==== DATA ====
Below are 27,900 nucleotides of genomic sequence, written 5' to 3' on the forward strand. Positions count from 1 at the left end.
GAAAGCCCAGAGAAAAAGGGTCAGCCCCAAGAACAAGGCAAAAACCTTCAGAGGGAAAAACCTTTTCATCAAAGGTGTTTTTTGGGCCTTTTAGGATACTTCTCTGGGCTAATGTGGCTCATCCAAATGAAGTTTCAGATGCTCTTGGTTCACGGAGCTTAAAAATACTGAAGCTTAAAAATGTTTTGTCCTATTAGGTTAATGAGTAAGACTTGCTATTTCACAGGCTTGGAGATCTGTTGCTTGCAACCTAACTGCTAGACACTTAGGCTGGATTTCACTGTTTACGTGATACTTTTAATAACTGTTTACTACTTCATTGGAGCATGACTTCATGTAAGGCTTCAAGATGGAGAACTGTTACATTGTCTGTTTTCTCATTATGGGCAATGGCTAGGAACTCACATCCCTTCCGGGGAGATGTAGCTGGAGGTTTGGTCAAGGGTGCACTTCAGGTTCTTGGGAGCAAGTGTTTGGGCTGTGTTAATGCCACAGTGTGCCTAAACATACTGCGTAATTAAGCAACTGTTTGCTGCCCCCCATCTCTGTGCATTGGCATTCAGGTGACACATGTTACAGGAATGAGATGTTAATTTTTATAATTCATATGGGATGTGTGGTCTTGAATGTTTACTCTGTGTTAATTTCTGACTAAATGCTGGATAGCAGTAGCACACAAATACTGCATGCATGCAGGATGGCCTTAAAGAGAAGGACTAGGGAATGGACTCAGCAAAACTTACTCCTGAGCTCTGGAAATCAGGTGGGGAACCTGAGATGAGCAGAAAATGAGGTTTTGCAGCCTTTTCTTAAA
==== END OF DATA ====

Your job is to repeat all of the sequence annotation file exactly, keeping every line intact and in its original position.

Below are 27,900 nucleotides of genomic sequence, written 5' to 3' on the forward strand. Positions count from 1 at the left end.
GAAAGCCCAGAGAAAAAGGGTCAGCCCCAAGAACAAGGCAAAAACCTTCAGAGGGAAAAACCTTTTCATCAAAGGTGTTTTTTGGGCCTTTTAGGATACTTCTCTGGGCTAATGTGGCTCATCCAAATGAAGTTTCAGATGCTCTTGGTTCACGGAGCTTAAAAATACTGAAGCTTAAAAATGTTTTGTCCTATTAGGTTAATGAGTAAGACTTGCTATTTCACAGGCTTGGAGATCTGTTGCTTGCAACCTAACTGCTAGACACTTAGGCTGGATTTCACTGTTTACGTGATACTTTTAATAACTGTTTACTACTTCATTGGAGCATGACTTCATGTAAGGCTTCAAGATGGAGAACTGTTACATTGTCTGTTTTCTCATTATGGGCAATGGCTAGGAACTCACATCCCTTCCGGGGAGATGTAGCTGGAGGTTTGGTCAAGGGTGCACTTCAGGTTCTTGGGAGCAAGTGTTTGGGCTGTGTTAATGCCACAGTGTGCCTAAACATACTGCGTAATTAAGCAACTGTTTGCTGCCCCCCATCTCTGTGCATTGGCATTCAGGTGACACATGTTACAGGAATGAGATGTTAATTTTTATAATTCATATGGGATGTGTGGTCTTGAATGTTTACTCTGTGTTAATTTCTGACTAAATGCTGGATAGCAGTAGCACACAAATACTGCATGCATGCAGGATGGCCTTAAAGAGAAGGACTAGGGAATGGACTCAGCAAAACTTACTCCTGAGCTCTGGAAATCAGGTGGGGAACCTGAGATGAGCAGAAAATGAGGTTTTGCAGCCTTTTCTTAAA